Today, former Independence coach Tom Knotts, one of the most successful high school football coaches in the country, will chuckle and say he was a bad talent evaluator back then. He did not start Nicks at wide receiver until late in his high school career. But Independence already had a star receiver in Mohamed Massaquoi, a future Georgia recruit and NFL draft pick. Most kids had a Pop Warner coach who bragged the kid up. Nobody did that for Nicks. So Knotts knew only two things about the underclassman: He was freakishly strong in the hips, an asset that would make him a devastating blocker; and he said very little. So Nicks played tight end, rarely getting the chance to showcase his leaping ability, his strength or his speed.
"He played tight end very well for us, and didn't talk about [his life] very much," Knotts said. "By all appearances, he did lead this little quiet, charmed life. But as it turned out, there were quite a few issues that he dealt with."
And when Knotts accidentally called him by the wrong name, Nicks didn't say a thing except, "Yes sir." He apparently didn't mind being in the background because it meant he didn't have to talk. But the summer of his junior year, in 7-on-7 drills, Nicks was no longer anonymous. Everywhere the ball was lofted, Nicks seemed to catch it.
Eventually, Knotts introduced him to then-North Carolina coach John Bunting, and when Bunting saw what he could do, he immediately offered him a scholarship. Nicks broke the freshman receiving records at North Carolina, then Bunting was fired and the Tar Heels hired Butch Davis, who had coached Michael Irvin, Reggie Wayne and Andre Johnson during stints in Miami and Dallas.
"He was 18, 19, 20 going on 40," Davis said. "He was just serious. I can't tell you where that came from, whether he was forced to grow up fast and accept responsibility on his own. Some kids you worry about. When it was nighttime, I never lost any sleep worrying that he was going to be a guy on the front-page headlines. He just had a great sense of maturity."
Oftentimes, coaches try to talk underclassmen out of leaving school early to enter the NFL draft. But Nicks' case was different, Davis said. He had a baby daughter to support. He knew it was time.
Nicks was selected with the 29th overall pick in the 2009 draft and started six games as a rookie. In Week 1 of the 2010 season, he caught three touchdown passes against the Carolina Panthers. He spent extensive time in the film room and finished with a 1,000-yard season.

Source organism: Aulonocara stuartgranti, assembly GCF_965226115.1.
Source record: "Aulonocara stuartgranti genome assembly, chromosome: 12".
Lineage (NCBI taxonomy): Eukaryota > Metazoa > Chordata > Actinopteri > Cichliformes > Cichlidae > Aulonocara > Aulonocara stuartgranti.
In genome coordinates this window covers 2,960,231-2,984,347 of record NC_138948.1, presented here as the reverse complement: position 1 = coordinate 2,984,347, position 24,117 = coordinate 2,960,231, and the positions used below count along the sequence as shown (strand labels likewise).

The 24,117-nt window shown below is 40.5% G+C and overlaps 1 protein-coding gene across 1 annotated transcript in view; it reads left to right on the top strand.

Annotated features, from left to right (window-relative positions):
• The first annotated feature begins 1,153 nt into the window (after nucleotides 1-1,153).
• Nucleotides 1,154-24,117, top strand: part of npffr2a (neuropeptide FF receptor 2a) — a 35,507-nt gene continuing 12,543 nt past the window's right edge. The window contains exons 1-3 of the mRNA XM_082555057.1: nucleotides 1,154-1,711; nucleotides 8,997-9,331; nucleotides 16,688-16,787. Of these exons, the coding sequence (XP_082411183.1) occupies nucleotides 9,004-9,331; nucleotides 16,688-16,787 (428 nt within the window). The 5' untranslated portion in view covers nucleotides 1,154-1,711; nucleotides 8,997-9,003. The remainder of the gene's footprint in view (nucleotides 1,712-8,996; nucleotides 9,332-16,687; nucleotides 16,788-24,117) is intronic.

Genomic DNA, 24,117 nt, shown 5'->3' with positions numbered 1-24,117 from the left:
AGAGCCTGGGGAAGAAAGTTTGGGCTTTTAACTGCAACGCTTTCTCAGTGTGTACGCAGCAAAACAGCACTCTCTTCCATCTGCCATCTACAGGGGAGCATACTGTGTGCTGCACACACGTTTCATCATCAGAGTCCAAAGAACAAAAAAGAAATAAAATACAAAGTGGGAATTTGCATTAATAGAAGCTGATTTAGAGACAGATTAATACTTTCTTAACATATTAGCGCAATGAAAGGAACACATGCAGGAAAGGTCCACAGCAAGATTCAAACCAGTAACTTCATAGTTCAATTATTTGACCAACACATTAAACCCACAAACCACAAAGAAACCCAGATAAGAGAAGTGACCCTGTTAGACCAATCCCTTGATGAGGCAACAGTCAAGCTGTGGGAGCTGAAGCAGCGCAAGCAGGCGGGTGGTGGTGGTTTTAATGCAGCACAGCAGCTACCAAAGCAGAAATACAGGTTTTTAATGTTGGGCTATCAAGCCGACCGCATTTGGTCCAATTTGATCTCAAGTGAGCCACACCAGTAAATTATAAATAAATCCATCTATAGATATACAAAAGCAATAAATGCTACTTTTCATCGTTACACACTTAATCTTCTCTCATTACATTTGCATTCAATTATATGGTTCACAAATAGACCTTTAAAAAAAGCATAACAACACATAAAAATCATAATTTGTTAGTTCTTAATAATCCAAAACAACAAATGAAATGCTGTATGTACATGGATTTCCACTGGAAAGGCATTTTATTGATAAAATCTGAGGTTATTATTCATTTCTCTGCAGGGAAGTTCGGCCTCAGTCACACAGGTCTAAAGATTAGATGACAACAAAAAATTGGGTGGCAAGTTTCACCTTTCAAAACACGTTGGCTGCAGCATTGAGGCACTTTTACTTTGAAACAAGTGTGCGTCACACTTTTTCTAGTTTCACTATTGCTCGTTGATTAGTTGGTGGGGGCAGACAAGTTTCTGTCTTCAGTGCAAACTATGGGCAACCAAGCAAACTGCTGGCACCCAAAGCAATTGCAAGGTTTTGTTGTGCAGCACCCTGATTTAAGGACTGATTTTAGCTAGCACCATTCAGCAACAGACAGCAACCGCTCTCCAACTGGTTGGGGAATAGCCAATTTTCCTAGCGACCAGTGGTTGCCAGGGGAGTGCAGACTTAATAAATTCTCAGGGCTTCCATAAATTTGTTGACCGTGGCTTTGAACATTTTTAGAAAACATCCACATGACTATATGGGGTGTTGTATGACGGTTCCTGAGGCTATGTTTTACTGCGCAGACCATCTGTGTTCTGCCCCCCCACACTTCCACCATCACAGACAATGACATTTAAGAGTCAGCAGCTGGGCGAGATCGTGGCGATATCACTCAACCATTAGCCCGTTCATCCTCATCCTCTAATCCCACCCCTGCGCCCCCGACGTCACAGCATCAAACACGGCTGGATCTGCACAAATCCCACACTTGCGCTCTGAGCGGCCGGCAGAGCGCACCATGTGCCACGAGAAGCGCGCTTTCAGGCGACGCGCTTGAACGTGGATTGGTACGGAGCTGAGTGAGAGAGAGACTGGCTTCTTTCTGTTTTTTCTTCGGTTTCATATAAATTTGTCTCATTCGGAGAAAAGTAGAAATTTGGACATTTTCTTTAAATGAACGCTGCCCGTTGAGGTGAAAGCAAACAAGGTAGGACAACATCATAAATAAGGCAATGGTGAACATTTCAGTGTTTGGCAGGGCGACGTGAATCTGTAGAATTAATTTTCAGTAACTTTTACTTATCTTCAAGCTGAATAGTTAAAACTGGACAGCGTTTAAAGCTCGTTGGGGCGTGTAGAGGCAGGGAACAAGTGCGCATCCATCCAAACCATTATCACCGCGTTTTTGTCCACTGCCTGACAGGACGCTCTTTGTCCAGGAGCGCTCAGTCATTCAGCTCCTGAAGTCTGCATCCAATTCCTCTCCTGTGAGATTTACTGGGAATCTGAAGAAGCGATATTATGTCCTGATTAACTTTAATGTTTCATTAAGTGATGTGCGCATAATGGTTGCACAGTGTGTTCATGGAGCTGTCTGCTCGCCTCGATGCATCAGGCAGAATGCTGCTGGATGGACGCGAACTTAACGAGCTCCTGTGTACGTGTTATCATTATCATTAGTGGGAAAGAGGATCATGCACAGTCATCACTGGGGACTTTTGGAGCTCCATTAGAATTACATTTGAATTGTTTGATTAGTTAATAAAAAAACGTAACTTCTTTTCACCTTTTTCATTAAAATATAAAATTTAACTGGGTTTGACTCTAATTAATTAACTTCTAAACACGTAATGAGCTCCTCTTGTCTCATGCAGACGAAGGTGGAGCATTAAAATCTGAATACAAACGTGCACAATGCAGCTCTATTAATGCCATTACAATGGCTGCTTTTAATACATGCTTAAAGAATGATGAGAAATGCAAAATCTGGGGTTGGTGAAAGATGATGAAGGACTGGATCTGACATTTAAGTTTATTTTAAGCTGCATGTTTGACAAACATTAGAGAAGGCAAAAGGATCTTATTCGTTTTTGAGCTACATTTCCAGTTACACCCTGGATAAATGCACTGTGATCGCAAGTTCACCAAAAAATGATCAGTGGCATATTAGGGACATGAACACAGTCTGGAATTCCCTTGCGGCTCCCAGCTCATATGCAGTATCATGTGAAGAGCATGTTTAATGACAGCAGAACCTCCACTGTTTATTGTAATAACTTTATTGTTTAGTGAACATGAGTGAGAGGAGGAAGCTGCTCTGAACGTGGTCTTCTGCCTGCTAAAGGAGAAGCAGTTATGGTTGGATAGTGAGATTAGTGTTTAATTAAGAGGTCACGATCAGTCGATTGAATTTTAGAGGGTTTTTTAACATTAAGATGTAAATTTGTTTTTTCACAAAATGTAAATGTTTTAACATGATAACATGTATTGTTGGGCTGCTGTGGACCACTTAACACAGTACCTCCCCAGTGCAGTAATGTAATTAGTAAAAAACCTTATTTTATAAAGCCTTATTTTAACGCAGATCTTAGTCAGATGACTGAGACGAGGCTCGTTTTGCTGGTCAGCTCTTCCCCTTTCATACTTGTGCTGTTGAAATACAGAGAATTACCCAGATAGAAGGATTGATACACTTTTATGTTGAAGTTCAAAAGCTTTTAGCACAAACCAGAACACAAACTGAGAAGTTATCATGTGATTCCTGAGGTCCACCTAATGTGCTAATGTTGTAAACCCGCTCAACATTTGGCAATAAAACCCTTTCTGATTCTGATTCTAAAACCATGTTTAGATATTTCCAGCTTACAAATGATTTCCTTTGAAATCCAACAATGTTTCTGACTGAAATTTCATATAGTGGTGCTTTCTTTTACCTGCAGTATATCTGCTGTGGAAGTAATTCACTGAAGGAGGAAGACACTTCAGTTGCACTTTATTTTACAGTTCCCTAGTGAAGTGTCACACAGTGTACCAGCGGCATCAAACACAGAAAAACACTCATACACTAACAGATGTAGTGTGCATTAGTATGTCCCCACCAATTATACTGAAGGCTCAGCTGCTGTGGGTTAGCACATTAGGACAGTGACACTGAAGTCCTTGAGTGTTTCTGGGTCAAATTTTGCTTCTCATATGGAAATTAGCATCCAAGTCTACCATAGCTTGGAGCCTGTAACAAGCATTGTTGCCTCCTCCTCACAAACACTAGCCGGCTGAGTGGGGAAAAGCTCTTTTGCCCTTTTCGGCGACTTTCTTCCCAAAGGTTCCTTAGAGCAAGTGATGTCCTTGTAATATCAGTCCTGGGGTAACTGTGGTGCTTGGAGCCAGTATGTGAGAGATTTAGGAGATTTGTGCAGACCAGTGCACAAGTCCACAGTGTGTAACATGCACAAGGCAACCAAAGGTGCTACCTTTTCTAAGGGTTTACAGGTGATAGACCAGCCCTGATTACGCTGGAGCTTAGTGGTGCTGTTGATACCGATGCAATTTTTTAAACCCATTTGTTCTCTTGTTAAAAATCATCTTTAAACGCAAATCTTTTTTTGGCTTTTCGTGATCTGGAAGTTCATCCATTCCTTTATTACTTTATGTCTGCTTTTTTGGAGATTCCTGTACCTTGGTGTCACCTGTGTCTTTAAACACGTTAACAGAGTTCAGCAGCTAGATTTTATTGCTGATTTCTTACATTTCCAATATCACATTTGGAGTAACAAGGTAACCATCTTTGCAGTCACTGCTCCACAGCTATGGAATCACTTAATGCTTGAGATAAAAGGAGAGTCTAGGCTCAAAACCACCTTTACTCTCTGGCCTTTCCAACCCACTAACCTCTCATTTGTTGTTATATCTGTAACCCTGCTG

In 2011, Nicks clearly established himself as one of the best receivers in the NFL. He finished the regular season with 1,192 receiving yards despite missing a game with a hamstring injury. Manning trusts him and has gone to him often in the postseason. Nicks' 37-yard catch in the end zone Sunday came in the final seconds before halftime. In different parts of the South, Butch Davis, Tom Knotts and Thomas Farrior watched Nicks jump up for the ball in a pile of jerseys. Each of them knew that Nicks would catch it.
Farrior jumped out of his recliner when it landed in Nicks' hands. He couldn't help it. He yelled.
"What a catch!"
The visitors locker room was thinning out Sunday night when Cruz stood at his stall, impeccably dressed in a suit, trying to make sense of what had just happened. The Packers had come into the night with a 15-1 record and were seemingly unbeatable; the Giants nearly didn't make the playoffs.
The mood was celebratory but not over the top, almost as if they had known this was going to happen. Actually, they had. A few players laughed and randomly cracked on about Aaron Rodgers' "discount double-check" commercial. Cruz was calm and collected. He did an interview in Spanish with a Latin-American outlet, then dissected The Catch. Cruz had locked in on the ball and was about to jump for it, too. But then he saw Nicks sort of by himself.
"And then I'm like, 'No, I'm going to let Hakeem do what he does,'" Cruz said.
Nicks caught the jump ball and cemented himself into Giants history. And Cruz found his friend and slapped him on the helmet. They are genuinely happy for each other's success, they say, and it actually sounds believable.
"You can sense a brotherhood amongst the receivers," veteran kicker Lawrence Tynes said. "They don't have the typical diva No. 1 wideout kind of persona. Neither one of them. They both study a lot of film; they're both very quiet.
"But they're both good teammates. It doesn't matter who gets the ball, who gets the yards. They are, to me, two of the most solid guys in this locker room."
They pored over film and caught footballs from Manning at Hoboken High School during the summer, just to develop a special connection. They are so smooth together now. Nicks might be quiet, but he has offered a couple of pieces of advice for Cruz. When Cruz was a rookie and trying to survive, he told him to play his game and everything would work out. He had no doubt Cruz was going to make it. He was too talented not to.
And when Cruz's daughter, Kennedy, was born earlier this month, Nicks' advice was simple: Stay calm.
Nicks figures there will be a time, someday, when they sit down together and talk about deep stuff -- where they've come from and how it helped get them here.
But he doesn't really want to talk about any of that stuff right now. It's time to play football. Sixty minutes to his dream. Twenty-four very hard years to get there.
"Everybody got a story in their life," Nicks said. "Everybody's got a testimony. I feel like we've been placed in a situation that we've been very blessed to be a part of each other's lives."